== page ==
‘To lease or to buy’ is no longer the only question to ask yourself when considering new real estate for your office. The growing mix of millennials and senior employees can create quite the conundrum when deciding on a venue with private offices or with open-concept desk space.
In this Workplace Unplugged interview, Justin Smith is no stranger to this dilemma; how to make everyone happy? His decade-plus experience as a Senior Vice President with Lee & Associates has forced him to look at this closely, especially due to one recent and unique transaction.
JS: We had come to the end of our lease and our building had been purchased by a new landlord who was going to increase our rent substantially. So we had to be our own client and scrutinize our needs and really be sensitive to them. I’m used to dealing with this for our clients so it was interesting to be on both sides of the table.
Justin’s office in Irvine, Orange County has about 40 team members. There was a mix in preferences within his own office. Some wanted private offices and others preferred an open concept. Of course, with workplace design being more important than ever, the answer had to be balanced — so what was the solution?
They managed to find a clever solution: sliding glass doors.
JS: The perimeter offices all had a glass wall that’s made up of three sliding panels. So when they’re open, 75% of the wall that was to the corridor or the hallway is fully closed but transparent so the natural light still flows through the rest of the space. When you need the privacy you slide them closed, when you don’t you have this back to the bullpen feeling.
These glass doors designed by Klein allowed for them to have the best of both worlds.
JS: Our company had to take our traditional office needs and today’s new office trends to find a way to be creative with design to accommodate everybody. That’s one of the biggest things we found through the process – kind of blending those two. The Klein doors were one of our favorite design elements.
In designing your workplace, you need to always take into consideration the environment your employees prefer and blend those wants with the needs of the business. It’s all about finding the sweet spot and ensuring balance and optimization are achieved.
Now that the employees are all happy, how about the higher level executives and managers with the stress of having to plan a move? We asked Justin for some tips to alleviate this. The key is time.
JS: If you have 18 months you should be thinking, 12 months you should be acting and 6 months you’re likely going to have a problem or compromise. That’s the ballpark. So 18 months from lease expiration, we raise awareness, prepare a timeline and start the communications internally with the executive leadership . This timeframe generally gives everyone enough time to adequately assess the business’ future needs and gets the attention of everybody who is on the management team. And once you have their attention, it’s very easy to make an accurate road map and create the momentum to secure a suitable lease or purchase.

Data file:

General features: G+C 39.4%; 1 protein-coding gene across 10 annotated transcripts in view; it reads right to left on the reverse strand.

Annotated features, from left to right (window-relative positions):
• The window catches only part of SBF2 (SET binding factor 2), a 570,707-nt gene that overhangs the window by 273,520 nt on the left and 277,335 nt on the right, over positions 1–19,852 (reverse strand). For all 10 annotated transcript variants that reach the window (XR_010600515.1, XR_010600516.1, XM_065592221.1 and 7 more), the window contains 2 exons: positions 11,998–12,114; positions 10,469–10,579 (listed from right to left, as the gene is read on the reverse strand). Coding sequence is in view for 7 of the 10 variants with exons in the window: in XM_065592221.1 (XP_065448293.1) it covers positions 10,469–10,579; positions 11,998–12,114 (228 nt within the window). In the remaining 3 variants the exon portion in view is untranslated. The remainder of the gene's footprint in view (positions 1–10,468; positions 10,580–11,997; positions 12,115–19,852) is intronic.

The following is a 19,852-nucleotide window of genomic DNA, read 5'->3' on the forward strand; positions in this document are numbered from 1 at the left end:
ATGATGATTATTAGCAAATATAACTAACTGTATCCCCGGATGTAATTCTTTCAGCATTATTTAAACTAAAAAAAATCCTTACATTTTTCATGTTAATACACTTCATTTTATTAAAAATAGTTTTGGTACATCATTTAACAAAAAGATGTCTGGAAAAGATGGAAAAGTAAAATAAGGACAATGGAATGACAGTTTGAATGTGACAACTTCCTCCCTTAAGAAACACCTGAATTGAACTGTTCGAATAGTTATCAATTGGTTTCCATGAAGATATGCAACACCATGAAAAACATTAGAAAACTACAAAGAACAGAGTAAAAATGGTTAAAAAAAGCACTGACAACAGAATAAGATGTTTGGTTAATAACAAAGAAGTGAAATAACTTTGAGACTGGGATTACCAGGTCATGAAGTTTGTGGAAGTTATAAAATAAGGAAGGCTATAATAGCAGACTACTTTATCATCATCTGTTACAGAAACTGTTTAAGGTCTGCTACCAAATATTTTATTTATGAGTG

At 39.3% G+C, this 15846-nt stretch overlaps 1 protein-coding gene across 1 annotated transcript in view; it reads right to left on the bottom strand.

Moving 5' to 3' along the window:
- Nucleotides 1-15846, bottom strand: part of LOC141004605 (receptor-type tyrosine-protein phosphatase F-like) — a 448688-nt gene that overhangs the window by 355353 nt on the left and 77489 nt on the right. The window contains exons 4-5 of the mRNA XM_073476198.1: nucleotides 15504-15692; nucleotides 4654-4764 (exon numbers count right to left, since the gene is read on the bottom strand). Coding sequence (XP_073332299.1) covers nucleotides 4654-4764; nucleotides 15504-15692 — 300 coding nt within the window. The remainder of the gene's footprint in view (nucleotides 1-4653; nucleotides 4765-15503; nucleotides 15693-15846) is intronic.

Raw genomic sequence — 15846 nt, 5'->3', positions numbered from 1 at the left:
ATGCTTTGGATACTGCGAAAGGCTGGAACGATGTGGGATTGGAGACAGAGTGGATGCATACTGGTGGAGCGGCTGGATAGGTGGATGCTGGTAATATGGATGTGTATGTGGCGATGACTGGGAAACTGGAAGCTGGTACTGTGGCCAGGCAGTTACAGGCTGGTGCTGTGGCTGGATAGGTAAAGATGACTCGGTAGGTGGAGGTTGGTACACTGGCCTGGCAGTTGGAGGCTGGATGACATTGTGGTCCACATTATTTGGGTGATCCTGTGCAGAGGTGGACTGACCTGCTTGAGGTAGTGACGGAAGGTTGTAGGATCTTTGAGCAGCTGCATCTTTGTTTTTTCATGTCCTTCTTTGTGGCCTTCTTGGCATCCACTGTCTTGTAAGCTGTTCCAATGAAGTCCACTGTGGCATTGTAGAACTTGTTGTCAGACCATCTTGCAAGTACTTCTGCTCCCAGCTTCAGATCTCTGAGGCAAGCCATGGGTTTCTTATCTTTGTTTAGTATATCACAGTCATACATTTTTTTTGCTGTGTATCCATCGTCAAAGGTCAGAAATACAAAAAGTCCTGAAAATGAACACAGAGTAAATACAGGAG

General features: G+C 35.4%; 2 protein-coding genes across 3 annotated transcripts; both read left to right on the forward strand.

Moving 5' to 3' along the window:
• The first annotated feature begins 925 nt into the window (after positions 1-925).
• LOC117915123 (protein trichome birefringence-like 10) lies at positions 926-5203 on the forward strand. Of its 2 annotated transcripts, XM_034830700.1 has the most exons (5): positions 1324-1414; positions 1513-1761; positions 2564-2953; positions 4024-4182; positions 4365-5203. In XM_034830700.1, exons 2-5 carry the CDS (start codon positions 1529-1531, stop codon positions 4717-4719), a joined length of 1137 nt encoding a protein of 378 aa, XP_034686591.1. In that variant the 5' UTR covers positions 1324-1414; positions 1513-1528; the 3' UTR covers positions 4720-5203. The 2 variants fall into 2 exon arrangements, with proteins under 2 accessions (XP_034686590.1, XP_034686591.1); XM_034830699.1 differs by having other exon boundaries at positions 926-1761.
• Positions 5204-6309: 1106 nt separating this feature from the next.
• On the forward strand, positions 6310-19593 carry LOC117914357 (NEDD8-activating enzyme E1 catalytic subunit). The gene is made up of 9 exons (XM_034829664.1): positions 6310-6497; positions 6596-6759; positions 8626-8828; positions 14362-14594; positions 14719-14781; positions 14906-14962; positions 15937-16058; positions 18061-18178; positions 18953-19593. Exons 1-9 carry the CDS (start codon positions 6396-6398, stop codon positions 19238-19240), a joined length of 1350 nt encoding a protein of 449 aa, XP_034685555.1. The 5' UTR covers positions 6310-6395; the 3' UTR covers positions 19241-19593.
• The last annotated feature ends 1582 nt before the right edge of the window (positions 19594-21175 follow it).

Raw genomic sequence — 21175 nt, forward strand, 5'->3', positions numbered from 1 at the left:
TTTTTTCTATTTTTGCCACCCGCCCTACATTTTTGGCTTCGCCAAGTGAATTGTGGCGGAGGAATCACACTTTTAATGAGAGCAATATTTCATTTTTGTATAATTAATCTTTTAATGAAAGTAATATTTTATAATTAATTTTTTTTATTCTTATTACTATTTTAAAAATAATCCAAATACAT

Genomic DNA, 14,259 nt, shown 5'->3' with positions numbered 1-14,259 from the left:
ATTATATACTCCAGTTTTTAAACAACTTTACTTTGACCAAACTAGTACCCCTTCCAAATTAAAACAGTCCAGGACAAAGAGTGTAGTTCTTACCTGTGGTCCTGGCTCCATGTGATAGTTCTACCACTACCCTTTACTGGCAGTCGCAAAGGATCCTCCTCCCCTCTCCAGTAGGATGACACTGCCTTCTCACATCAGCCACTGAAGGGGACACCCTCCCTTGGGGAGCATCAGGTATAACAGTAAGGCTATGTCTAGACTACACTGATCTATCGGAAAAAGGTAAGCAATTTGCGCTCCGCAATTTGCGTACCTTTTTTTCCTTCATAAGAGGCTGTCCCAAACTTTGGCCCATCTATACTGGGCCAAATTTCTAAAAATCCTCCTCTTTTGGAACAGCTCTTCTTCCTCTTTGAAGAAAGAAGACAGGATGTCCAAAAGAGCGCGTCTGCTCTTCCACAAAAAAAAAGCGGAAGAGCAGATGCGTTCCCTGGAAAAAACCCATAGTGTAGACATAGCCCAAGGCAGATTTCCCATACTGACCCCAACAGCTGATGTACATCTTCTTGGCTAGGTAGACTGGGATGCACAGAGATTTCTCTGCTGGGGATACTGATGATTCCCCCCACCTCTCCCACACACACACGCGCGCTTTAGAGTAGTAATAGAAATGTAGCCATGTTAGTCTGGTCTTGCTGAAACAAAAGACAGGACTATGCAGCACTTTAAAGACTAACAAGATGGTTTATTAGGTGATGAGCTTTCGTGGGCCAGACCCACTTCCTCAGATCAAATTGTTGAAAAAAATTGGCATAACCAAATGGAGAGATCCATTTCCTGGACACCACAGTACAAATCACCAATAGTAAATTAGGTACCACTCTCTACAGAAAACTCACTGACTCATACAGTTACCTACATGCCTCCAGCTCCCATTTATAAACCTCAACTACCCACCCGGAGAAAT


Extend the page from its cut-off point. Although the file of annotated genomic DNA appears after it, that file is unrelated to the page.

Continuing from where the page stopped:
When companies don’t allow enough time, it leads to worse economic outcomes, lower level design decisions, frustration and friction in the negotiation process, and ultimately delays in the delivery of the space.
Are you a manager with a lease coming up or with a need for a new office space? Justin says there’s something for everyone. But, where to start?
JS: I think most of the initial real estate decisions begin with the type of business and the phase of growth that you’re in. What are your growth drivers and how does that fit into a lease with a landlord? The smallest of the small office spaces used to be executive suites, which have now evolved into co-working space. They’re starting to be very high end, so you can really be small, have an image, an established space for your company and room for growth all at the same time. This has been new and exciting in the start-up scene.
For a lot of the other companies that are more established, for a lot of Corporate America, it comes down to budget, image, accessibility and amenities. Most mature companies focus on expense reduction or image enhancement.
Many back office operations are located in more tertiary markets with lower rents whereas, clients facing operations prefer to pay for image — it’s very important for companies to make the client experience a positive one, for all of the customers that are coming to the office.
Originally posted on Officespacesoftware.com